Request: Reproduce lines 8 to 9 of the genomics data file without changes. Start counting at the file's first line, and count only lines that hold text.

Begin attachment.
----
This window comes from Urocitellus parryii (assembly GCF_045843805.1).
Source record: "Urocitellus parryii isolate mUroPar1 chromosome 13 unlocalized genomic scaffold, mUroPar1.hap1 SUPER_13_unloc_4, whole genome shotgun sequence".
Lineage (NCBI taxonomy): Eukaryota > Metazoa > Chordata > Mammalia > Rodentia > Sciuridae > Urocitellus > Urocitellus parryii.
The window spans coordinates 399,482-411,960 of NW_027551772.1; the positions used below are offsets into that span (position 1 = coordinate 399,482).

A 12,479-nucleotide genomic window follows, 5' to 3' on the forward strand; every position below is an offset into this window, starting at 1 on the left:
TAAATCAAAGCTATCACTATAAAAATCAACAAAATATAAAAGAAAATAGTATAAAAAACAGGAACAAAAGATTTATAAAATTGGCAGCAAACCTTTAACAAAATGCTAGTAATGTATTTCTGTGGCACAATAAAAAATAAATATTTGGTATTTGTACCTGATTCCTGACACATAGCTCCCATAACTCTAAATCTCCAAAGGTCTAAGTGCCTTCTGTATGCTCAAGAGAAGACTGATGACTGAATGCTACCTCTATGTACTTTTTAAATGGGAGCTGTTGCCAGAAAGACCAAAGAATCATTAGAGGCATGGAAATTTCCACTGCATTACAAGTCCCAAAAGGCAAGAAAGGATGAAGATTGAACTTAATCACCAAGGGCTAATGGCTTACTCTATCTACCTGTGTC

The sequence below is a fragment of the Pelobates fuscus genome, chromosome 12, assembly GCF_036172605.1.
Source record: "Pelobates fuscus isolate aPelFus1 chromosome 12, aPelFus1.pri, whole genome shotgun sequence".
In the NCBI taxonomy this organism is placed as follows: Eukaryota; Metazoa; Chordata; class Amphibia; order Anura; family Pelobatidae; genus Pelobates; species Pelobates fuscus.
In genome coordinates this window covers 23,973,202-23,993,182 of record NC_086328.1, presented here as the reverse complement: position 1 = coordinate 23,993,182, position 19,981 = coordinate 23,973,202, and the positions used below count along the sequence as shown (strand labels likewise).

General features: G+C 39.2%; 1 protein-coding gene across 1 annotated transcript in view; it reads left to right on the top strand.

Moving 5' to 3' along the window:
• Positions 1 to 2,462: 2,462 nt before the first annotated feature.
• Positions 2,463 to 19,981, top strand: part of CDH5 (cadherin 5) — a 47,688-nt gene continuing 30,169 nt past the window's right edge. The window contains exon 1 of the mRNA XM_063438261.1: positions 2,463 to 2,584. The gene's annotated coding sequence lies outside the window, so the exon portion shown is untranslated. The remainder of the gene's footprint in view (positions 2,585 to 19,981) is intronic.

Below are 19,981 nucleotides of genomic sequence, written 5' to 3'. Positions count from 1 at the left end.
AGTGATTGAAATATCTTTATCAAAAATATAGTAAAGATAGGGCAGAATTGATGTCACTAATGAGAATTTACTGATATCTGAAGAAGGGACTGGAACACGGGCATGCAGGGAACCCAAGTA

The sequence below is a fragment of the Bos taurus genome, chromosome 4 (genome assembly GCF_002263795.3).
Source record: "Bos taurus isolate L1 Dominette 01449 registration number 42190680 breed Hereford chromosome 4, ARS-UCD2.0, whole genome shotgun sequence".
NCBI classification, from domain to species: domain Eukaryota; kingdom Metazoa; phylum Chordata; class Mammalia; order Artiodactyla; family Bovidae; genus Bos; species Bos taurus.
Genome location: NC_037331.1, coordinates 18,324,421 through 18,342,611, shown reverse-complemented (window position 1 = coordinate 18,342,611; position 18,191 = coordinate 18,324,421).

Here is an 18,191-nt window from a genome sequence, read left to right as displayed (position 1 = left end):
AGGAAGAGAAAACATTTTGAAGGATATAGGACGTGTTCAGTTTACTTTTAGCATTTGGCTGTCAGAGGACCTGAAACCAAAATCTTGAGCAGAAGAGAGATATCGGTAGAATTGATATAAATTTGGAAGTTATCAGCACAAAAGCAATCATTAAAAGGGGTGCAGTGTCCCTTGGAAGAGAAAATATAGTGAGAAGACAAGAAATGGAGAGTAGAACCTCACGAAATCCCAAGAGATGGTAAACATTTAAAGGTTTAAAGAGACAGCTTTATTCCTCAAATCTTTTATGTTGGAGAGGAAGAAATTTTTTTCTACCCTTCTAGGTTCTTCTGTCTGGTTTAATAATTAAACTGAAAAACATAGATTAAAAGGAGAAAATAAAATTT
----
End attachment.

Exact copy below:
Source record: "Pelobates fuscus isolate aPelFus1 chromosome 12, aPelFus1.pri, whole genome shotgun sequence".
In the NCBI taxonomy this organism is placed as follows: Eukaryota; Metazoa; Chordata; class Amphibia; order Anura; family Pelobatidae; genus Pelobates; species Pelobates fuscus.